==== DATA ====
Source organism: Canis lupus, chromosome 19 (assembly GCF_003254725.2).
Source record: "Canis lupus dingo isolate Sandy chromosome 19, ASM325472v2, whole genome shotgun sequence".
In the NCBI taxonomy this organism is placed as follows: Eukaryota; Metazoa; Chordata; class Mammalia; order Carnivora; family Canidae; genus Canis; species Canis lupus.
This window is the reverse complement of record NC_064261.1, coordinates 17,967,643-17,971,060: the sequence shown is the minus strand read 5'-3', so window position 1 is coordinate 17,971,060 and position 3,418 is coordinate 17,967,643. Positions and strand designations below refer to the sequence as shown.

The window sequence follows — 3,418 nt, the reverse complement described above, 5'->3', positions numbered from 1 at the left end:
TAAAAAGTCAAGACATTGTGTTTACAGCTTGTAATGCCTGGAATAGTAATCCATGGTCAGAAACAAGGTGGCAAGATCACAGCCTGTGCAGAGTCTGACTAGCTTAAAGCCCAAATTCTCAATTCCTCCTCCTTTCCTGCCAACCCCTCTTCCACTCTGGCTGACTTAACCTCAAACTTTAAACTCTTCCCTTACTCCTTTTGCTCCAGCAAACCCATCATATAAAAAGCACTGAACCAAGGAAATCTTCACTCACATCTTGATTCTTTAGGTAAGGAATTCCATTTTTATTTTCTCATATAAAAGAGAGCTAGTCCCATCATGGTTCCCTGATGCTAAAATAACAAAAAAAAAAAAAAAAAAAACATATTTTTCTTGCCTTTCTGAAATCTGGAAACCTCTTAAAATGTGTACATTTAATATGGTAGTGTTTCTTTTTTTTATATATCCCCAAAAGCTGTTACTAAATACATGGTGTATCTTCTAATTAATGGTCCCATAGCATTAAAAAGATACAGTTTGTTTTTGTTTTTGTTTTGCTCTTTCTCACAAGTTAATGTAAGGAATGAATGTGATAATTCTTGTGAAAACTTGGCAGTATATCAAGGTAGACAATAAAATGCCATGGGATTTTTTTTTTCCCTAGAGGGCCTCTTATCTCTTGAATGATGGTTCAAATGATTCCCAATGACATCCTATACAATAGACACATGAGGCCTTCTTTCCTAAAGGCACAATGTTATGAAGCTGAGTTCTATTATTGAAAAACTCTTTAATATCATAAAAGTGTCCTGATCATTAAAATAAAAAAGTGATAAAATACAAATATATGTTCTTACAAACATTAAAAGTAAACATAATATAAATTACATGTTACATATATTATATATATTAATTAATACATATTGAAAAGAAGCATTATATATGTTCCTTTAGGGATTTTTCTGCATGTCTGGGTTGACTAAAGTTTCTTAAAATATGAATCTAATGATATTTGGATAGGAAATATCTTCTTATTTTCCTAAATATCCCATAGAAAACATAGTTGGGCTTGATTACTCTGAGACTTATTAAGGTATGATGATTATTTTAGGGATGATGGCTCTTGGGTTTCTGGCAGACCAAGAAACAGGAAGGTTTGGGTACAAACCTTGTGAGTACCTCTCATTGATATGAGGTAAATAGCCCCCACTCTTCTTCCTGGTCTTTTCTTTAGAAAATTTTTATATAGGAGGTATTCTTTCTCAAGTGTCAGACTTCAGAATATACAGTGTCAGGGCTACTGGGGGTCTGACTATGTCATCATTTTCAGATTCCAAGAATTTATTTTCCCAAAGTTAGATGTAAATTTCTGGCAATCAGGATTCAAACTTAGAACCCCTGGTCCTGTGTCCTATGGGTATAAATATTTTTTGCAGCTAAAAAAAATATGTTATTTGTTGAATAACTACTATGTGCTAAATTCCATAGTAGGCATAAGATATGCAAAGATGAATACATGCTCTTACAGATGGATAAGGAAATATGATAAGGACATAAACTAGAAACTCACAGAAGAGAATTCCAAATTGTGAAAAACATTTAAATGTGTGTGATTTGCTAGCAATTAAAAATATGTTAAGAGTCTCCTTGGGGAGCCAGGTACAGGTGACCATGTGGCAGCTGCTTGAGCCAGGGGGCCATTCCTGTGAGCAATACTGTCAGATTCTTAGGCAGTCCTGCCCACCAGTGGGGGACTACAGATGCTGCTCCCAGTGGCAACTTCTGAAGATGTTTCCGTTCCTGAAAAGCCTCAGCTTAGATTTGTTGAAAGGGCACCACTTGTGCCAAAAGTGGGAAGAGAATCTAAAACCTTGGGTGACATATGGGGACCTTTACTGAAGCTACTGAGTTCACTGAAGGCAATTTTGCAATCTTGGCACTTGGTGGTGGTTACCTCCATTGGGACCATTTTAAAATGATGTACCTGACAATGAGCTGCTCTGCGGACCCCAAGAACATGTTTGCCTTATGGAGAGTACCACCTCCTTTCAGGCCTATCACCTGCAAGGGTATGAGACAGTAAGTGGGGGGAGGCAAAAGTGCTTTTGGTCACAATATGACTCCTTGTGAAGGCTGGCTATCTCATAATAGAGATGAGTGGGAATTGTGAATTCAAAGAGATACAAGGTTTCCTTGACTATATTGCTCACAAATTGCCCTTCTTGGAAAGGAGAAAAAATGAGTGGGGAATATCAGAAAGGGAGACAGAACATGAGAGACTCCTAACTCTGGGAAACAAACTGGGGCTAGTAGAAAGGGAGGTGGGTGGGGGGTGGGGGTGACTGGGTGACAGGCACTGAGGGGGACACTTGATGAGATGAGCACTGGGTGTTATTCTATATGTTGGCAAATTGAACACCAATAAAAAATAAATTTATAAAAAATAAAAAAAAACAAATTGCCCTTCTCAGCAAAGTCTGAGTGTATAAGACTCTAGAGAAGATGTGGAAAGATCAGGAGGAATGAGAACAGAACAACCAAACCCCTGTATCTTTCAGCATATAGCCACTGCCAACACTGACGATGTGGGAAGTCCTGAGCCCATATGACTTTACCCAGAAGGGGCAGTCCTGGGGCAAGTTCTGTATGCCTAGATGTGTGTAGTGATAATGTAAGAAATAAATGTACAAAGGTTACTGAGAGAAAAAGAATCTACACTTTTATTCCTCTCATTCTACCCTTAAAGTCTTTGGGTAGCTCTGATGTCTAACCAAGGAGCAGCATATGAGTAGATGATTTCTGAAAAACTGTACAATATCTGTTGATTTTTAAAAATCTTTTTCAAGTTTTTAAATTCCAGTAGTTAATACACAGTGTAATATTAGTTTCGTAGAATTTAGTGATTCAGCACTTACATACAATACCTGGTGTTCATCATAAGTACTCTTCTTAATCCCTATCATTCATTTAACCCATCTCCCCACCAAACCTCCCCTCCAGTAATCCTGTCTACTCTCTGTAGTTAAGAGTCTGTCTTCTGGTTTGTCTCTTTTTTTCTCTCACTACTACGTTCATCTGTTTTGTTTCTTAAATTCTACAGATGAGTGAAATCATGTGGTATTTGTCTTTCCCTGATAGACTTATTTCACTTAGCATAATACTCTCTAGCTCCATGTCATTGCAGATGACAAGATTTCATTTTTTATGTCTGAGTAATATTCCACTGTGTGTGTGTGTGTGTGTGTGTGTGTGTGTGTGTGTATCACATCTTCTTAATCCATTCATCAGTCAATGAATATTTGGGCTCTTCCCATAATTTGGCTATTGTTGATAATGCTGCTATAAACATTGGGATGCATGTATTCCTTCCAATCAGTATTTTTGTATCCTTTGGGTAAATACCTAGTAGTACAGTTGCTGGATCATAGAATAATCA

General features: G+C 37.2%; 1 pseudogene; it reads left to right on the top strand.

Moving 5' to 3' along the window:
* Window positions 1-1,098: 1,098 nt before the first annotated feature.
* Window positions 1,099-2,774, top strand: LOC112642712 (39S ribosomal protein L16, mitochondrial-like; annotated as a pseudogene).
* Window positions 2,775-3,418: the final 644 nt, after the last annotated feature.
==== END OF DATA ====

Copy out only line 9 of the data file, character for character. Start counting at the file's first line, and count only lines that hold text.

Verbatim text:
* Window positions 1-1,098: 1,098 nt before the first annotated feature.